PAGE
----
Trump's State of the Union includes call for reference pricing legislation
President Donald Trump in his State of the Union address Tuesday night sought support of his administration's international reference price model for prescription drugs, promising that lower healthcare costs are the "next major priority for me."
The president also urged Congress to push greater transparency across the healthcare industry, declaring that the government ought to require manufacturers, insurers and hospitals "to disclose real prices to foster competition and bring costs down." He did not outline any specific policy, despite expectations that he would call for legislation to end surprise medical billing practices.
On a separate issue, he told Congress he would ask lawmakers in his upcoming budget proposal to commit funds to eliminate HIV in the U.S. within the next decade.
Trump put significant heft behind HHS' proposed reference price model that would peg drug prices within Medicare Part B to the average price paid in similar countries, declaring it unacceptable that Americans pay much higher drug prices than people in other countries.
"This is wrong, unfair and together we can stop it," Trump said.
He asked Congress to pass legislation "that finally takes on the problem of global freeloading and delivers fairness and price transparency for American patients."
Trump and HHS Secretary Alex Azar introduced the model as a proposed demonstration in October. Azar last month met with Republicans from the Senate Finance Committee to pitch the idea, which GOP lawmakers said they are considering. The secretary hasn't yet met with Finance Committee Democrats but plans to, according to an aide.
In a speech that called for unity before devolving into a fiery defense of an immigration policy decried by Democrats, Trump also touched a partisan sore point on Obamacare.
"We eliminated the very unpopular Obamacare individual mandate penalty," Trump said as he listed Republican-led accomplishments over the past two years. He also touted Right to Try, the law that gives terminally ill patients access to unapproved drugs.
He also said that 2018 saw the "single largest decline" in drug prices in the last 46 years due to his administration's policies.
According to Associated Press analysis, there were 96 drug price hikes for every cut in the first half of 2018, but ultimately fewer and smaller increases than in previous years.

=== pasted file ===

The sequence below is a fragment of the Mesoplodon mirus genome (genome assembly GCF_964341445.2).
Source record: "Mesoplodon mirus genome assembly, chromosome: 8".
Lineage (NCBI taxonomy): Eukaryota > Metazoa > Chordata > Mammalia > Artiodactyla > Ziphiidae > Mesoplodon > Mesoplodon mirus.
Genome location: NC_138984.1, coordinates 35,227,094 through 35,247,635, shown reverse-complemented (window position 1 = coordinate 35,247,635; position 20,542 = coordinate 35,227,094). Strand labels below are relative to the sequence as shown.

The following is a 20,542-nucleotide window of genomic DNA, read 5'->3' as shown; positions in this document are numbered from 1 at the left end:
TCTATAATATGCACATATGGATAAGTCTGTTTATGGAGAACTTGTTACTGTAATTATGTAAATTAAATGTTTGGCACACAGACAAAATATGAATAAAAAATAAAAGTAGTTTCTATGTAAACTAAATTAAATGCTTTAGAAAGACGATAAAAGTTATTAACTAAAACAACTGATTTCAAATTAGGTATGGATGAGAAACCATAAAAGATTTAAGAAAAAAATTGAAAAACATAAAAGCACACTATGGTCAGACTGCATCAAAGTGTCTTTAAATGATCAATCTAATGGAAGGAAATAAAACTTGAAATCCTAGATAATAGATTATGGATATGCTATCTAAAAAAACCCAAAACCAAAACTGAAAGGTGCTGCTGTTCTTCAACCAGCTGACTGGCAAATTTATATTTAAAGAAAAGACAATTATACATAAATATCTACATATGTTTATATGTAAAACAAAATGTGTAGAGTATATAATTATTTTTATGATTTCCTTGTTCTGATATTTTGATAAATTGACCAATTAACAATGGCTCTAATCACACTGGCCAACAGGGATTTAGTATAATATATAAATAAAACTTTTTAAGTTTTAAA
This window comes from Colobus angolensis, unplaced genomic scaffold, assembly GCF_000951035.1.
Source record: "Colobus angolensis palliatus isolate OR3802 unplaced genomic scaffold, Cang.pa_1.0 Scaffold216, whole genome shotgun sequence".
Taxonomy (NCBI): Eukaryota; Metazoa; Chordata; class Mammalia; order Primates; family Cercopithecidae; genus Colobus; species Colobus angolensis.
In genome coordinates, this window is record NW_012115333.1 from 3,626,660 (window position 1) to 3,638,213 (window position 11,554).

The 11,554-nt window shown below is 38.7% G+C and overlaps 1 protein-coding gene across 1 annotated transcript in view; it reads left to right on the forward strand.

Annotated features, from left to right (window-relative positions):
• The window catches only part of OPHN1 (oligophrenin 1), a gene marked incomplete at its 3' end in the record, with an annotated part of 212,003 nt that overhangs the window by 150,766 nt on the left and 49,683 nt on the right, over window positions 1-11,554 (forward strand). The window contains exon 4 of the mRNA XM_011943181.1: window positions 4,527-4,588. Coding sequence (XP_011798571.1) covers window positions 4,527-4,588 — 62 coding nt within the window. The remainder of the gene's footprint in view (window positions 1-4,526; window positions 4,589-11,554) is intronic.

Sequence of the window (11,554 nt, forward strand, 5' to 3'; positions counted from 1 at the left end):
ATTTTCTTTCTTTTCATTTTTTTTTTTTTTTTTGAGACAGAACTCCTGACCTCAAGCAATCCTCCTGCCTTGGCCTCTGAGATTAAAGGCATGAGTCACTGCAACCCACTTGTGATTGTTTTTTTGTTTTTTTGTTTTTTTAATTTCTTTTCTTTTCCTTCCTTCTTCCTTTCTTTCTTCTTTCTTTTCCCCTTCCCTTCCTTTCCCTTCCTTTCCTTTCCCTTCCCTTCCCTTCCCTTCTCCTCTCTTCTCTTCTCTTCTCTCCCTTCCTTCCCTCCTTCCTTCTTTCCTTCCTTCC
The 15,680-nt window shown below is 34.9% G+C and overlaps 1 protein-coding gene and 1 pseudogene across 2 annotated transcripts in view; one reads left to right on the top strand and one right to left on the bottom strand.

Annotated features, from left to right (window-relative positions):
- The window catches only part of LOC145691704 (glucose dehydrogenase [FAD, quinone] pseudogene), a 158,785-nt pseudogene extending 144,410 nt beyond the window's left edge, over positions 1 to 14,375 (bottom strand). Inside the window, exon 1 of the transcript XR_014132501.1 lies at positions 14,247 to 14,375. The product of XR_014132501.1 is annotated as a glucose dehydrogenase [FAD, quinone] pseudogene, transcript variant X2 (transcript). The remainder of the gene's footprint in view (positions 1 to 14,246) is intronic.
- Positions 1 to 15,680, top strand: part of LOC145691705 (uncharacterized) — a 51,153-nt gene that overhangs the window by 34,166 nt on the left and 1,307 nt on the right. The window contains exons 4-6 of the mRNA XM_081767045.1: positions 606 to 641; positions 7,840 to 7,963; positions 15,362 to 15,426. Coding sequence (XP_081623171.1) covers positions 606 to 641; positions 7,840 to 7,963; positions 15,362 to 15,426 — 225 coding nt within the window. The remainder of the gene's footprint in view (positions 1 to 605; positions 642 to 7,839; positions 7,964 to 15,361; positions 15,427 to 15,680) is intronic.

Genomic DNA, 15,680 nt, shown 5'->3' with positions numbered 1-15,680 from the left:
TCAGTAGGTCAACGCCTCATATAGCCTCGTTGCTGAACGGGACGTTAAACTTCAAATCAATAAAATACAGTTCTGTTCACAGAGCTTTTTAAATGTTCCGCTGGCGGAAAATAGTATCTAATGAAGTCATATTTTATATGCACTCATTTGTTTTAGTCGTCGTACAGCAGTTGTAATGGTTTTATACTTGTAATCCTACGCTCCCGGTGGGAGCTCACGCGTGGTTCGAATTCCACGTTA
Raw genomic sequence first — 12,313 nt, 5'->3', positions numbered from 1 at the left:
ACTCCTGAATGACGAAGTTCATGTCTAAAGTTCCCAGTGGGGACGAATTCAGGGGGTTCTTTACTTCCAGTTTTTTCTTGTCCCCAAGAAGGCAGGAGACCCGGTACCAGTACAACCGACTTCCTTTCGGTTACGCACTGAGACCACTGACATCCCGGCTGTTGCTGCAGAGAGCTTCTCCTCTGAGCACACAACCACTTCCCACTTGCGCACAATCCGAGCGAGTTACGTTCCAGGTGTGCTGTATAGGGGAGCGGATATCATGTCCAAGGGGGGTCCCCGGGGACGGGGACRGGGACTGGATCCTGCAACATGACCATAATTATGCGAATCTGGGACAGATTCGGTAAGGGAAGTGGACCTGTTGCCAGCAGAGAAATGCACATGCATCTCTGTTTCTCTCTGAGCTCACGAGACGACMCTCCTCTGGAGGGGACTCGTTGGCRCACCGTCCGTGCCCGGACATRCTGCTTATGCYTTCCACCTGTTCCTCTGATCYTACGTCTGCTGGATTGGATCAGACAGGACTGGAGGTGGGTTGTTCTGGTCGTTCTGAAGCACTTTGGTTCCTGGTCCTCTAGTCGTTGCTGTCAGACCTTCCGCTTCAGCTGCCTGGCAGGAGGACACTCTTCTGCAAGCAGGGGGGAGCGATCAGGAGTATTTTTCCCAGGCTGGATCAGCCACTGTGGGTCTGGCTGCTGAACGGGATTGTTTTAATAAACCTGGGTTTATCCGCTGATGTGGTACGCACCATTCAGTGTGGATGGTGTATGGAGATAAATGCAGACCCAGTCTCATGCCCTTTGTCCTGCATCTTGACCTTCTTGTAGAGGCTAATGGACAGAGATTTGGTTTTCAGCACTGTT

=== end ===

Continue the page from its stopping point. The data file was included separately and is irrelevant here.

As he previewed his administration's push to end AIDS and HIV infection in the U.S., Trump said recent progress has brought "a once-distant dream within reach."
The policy reflects the people tasked with healthcare, said William Pierce, senior director of the firm APCO Worldwide.
Azar served as HHS general counsel when the President's Emergency Plan for AIDS Relief, or PEPFAR, was created and implemented. Dr. Anthony Fauci, director of the National Institute of Allergy and Infectious Diseases for more than three decades, helped drive PEPFAR.
Dr. Robert Redfield, director of the Centers for Disease Control and Prevention, developed and ran HIV/AIDS programs in Baltimore, and Joe Grogan, who now heads the White House Domestic Policy Council, worked on HIV/AIDS policy in HHS during the President George W. Bush administration.
Taking on the abortion debate, Trump also asked for legislation to ban late-term abortions—an ask that is unlikely to go anywhere. He made the call in the wake of rollbacks of abortion regulations in Virginia and New York that have galvanized anti-abortion advocates.
After advocates jumped on Democratic Virginia Gov. Ralph Northam for his defense of his state's proposal, Sen. Ben Sasse (R-Neb.) pushed for a unanimous consent vote in the upper chamber to require care for infants who survive abortion or attempted abortion.
Senate Finance Committee Chair Chuck Grassley (R-Iowa) welcomed the call to action on drug prices with a warning that Congress and the administration "have their work cut out."
"President Trump's call for greater transparency in healthcare should be a no-brainer," Grassley said. "I expect deep-pocketed interests to oppose anything and everything to protect the status quo. But the moment is ripe for action and Americans expect us to work together to get the job done."
One House Democrat said that while the healthcare notes were a welcome counterpoint to some of the other points in the speech, they were vague.
"I thought that was a good moment in the speech; I thought that to the extent that he follows through we maybe have an opportunity to make a deal," said Rep. Raja Krishnamoorthi (D-Ill.), who chairs the health subcommittee for the House oversight panel that is scrutinizing drug prices. "But again, I didn't hear a lot of specifics. I wish he would have talked about negotiation under Medicare Part D; I wish he would have talked about reducing obstacles to generics; I wish he would have talked about transparency to pricing."
The president's push for cross-industry transparency felt more like rhetoric than a call to action, the congressman added.
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